U.S. Treasury prices climbed on Monday, pushing yields lower, after an attack on Saudi Arabian oil-production facilities sent crude futures skyrocketing and investors turning to assets considered havens.
What are Treasurys doing?
The 10-year Treasury note yield TMUBMUSD10Y, -2.87% fell 5.8 basis points to 1.843%, its biggest daily drop in three weeks. The 2-year note rate TMUBMUSD02Y, -2.03% declined 3.6 basis points to 1.765%, while the 30-year bond yield TMUBMUSD30Y, -2.43% tumbled 6.3 basis points to 2.311%.
In the previous week, the 10-year note staged its biggest weekly rise since 2013, while the shorter-dated 2-year note logged its largest weekly climb since 2009.
What’s driving Treasurys?
Geopolitical jitters and global economic uncertainty resurfaced after an attack devastated sections of Saudi Aramco’s Abqaiq oil refining plant and a nearby crude field, drawing attention to the vulnerability of oil production facilities in the Middle East. Estimates suggest that up to 50% of the Saudi Arabia’s oil production could briefly knocked offline.
West Texas Intermediate crude for October delivery CLV19, +12.89%, the U.S. benchmark contract, climbed 14.7%, or $8.05, to close at $62.90 a barrel on Monday, its biggest daily rise since Sept. 22., 2008, according to Dow Jones Market Data.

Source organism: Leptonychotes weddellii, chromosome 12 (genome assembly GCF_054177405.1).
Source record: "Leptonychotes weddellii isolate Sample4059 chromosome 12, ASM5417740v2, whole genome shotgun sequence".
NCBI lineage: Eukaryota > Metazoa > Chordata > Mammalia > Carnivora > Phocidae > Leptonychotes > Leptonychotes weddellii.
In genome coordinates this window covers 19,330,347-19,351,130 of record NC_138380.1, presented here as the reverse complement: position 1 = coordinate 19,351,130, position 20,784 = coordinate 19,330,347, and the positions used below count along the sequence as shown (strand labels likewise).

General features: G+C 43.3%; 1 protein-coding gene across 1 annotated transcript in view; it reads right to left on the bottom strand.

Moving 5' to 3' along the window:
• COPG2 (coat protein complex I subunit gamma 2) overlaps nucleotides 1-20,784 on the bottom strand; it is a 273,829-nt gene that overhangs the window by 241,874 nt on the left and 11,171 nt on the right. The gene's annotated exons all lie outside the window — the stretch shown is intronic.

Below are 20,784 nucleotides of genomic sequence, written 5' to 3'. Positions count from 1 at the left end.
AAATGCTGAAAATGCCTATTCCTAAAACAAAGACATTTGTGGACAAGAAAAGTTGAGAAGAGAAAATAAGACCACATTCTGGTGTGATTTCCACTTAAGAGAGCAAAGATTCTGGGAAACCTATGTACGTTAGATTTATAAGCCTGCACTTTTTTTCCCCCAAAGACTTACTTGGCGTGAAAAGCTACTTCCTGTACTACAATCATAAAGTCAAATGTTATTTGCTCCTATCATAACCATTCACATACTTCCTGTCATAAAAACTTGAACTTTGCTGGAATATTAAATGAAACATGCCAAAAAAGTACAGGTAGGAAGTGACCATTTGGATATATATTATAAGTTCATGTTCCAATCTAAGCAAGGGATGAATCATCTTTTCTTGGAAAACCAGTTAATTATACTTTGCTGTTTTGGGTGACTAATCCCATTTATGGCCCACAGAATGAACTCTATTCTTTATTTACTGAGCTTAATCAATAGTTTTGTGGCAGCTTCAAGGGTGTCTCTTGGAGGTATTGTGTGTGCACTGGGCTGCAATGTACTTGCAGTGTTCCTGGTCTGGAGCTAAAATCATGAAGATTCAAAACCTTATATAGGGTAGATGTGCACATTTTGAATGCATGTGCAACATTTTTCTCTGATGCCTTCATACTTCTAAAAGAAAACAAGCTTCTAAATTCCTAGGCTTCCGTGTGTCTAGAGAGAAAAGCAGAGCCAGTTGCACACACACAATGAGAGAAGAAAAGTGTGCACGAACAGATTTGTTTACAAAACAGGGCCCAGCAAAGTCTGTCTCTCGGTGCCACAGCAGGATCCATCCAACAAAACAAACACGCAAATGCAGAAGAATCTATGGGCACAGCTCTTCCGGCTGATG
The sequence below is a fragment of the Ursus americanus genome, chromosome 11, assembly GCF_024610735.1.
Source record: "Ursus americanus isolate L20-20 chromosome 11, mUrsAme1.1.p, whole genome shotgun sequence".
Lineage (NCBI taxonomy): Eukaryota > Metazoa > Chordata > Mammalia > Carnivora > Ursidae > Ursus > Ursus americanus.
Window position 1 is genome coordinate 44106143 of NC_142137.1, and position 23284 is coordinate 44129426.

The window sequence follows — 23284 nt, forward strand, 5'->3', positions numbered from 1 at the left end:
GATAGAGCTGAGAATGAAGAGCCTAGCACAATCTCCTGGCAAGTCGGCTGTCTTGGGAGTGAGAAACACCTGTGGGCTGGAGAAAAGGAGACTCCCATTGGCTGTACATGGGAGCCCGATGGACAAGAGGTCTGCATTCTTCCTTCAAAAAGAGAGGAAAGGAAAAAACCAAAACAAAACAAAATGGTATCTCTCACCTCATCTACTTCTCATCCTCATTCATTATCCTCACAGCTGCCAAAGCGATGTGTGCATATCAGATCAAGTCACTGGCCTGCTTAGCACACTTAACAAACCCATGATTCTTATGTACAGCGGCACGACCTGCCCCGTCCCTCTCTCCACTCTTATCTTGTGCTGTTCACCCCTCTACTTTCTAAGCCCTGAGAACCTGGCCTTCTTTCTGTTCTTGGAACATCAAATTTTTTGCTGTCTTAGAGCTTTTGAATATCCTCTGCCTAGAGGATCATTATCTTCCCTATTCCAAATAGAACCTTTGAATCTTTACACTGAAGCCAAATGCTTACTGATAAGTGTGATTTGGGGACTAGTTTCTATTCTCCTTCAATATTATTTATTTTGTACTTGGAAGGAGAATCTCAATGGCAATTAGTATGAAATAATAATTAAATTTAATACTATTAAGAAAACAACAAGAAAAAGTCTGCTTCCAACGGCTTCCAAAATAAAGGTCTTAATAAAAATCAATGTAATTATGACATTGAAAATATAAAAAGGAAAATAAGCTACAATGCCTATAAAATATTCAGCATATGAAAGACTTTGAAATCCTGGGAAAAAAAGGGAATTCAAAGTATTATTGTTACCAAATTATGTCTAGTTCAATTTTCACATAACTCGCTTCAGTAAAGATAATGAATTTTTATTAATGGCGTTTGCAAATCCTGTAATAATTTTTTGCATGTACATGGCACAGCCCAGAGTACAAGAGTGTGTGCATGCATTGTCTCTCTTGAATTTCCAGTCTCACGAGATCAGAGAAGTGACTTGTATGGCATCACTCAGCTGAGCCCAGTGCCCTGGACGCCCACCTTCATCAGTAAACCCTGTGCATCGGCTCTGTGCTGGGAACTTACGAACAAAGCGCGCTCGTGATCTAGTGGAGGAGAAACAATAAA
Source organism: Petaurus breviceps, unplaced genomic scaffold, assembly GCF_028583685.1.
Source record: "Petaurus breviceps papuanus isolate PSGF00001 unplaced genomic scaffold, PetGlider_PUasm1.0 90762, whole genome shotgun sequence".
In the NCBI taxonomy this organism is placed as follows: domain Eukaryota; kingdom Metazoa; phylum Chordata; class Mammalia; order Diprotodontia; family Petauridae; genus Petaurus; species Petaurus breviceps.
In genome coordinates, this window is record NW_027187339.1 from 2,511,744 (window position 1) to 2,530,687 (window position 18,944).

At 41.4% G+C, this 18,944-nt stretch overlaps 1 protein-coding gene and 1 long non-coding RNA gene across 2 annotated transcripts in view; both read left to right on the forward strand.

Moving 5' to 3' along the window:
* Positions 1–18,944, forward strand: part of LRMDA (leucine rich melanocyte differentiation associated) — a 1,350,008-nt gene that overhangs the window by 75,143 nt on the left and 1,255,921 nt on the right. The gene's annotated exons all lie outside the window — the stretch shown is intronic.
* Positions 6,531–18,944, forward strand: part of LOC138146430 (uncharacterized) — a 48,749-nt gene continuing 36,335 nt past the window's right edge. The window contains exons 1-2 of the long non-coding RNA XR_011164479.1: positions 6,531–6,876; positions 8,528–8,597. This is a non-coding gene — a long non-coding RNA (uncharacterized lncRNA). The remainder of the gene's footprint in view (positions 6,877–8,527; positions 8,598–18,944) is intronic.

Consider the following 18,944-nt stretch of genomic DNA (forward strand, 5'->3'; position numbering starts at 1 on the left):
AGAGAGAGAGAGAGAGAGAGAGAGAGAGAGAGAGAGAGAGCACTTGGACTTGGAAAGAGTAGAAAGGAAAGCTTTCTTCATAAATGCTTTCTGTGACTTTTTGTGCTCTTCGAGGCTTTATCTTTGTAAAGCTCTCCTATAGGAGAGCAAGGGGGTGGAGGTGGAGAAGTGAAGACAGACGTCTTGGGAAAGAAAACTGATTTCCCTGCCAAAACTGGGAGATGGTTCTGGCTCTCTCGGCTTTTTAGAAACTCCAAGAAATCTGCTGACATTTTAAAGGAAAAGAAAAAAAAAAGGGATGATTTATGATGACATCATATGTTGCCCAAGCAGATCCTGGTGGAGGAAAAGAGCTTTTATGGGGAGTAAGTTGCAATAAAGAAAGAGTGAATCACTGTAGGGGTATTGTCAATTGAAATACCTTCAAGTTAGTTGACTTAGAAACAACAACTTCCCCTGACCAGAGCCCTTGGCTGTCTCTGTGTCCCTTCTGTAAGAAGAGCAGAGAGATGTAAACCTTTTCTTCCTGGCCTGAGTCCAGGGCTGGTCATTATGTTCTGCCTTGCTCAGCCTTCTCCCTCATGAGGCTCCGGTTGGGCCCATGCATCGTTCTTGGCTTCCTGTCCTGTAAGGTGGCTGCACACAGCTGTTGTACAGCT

Investors flocked toward bonds as risk assets sagged at the start of the week. The Dow Jones Industrial Average DJIA, -0.52% is trading lower on Monday, on course to snap an eight-day winning streak.
The strikes on Saudi Arabia overshadows the coming Federal Open Market Committee two-day meeting set to begin on Tuesday. Fed Chairman Jerome Powell is expected to underline the rising global risks to the U.S. economy, while highlighting that resilient domestic growth is likely to keep the central bank from delivering a full easing cycle.
Traders on the fed-fund futures market now anticipate an 65% chance of a quarter point rate cut at this week’s meeting, after having fully baked in the cut a month ago.
What did market participants’ say?
“Even for those who aren’t skeptical about Saudi claims to be able to restore a third of the lost output as early as today, there is bound to be a higher risk premium attached to prices going forwards. Slower global growth was beginning to act as a drag on oil prices, but the risk premium goes the other way and that in turn is another drag on global growth,” wrote Kit Juckes, global macro strategist at Société Générale.
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